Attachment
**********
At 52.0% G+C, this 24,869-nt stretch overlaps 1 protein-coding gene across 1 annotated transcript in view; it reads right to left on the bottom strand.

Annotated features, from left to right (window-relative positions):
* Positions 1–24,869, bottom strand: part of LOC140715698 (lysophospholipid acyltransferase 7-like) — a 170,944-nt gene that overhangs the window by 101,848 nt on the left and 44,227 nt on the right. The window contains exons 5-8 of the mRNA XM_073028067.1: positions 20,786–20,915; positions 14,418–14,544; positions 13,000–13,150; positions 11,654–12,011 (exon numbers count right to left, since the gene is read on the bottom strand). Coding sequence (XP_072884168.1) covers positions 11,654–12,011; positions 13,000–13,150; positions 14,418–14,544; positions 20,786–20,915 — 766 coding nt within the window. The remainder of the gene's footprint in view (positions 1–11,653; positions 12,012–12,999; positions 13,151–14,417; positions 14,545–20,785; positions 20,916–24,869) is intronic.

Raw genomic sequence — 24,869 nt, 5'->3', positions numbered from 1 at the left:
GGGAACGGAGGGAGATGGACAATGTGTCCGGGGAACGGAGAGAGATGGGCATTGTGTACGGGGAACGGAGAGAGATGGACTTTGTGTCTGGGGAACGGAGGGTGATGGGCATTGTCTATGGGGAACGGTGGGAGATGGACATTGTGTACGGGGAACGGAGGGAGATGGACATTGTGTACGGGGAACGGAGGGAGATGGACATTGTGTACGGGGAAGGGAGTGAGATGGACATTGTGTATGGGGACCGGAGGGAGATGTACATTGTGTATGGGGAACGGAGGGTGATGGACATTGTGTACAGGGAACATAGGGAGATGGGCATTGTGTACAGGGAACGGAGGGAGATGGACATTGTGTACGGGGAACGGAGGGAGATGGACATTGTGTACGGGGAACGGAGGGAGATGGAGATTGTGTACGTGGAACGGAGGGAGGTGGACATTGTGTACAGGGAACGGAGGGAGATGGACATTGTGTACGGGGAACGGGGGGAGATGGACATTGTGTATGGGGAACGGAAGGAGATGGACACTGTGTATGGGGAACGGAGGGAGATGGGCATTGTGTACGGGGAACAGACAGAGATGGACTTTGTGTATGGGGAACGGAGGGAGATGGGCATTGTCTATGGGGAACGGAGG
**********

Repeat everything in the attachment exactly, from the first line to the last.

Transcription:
At 52.0% G+C, this 24,869-nt stretch overlaps 1 protein-coding gene across 1 annotated transcript in view; it reads right to left on the bottom strand.

Annotated features, from left to right (window-relative positions):
* Positions 1–24,869, bottom strand: part of LOC140715698 (lysophospholipid acyltransferase 7-like) — a 170,944-nt gene that overhangs the window by 101,848 nt on the left and 44,227 nt on the right. The window contains exons 5-8 of the mRNA XM_073028067.1: positions 20,786–20,915; positions 14,418–14,544; positions 13,000–13,150; positions 11,654–12,011 (exon numbers count right to left, since the gene is read on the bottom strand). Coding sequence (XP_072884168.1) covers positions 11,654–12,011; positions 13,000–13,150; positions 14,418–14,544; positions 20,786–20,915 — 766 coding nt within the window. The remainder of the gene's footprint in view (positions 1–11,653; positions 12,012–12,999; positions 13,151–14,417; positions 14,545–20,785; positions 20,916–24,869) is intronic.

Raw genomic sequence — 24,869 nt, 5'->3', positions numbered from 1 at the left:
GGGAACGGAGGGAGATGGACAATGTGTCCGGGGAACGGAGAGAGATGGGCATTGTGTACGGGGAACGGAGAGAGATGGACTTTGTGTCTGGGGAACGGAGGGTGATGGGCATTGTCTATGGGGAACGGTGGGAGATGGACATTGTGTACGGGGAACGGAGGGAGATGGACATTGTGTACGGGGAACGGAGGGAGATGGACATTGTGTACGGGGAAGGGAGTGAGATGGACATTGTGTATGGGGACCGGAGGGAGATGTACATTGTGTATGGGGAACGGAGGGTGATGGACATTGTGTACAGGGAACATAGGGAGATGGGCATTGTGTACAGGGAACGGAGGGAGATGGACATTGTGTACGGGGAACGGAGGGAGATGGACATTGTGTACGGGGAACGGAGGGAGATGGAGATTGTGTACGTGGAACGGAGGGAGGTGGACATTGTGTACAGGGAACGGAGGGAGATGGACATTGTGTACGGGGAACGGGGGGAGATGGACATTGTGTATGGGGAACGGAAGGAGATGGACACTGTGTATGGGGAACGGAGGGAGATGGGCATTGTGTACGGGGAACAGACAGAGATGGACTTTGTGTATGGGGAACGGAGGGAGATGGGCATTGTCTATGGGGAACGGAGG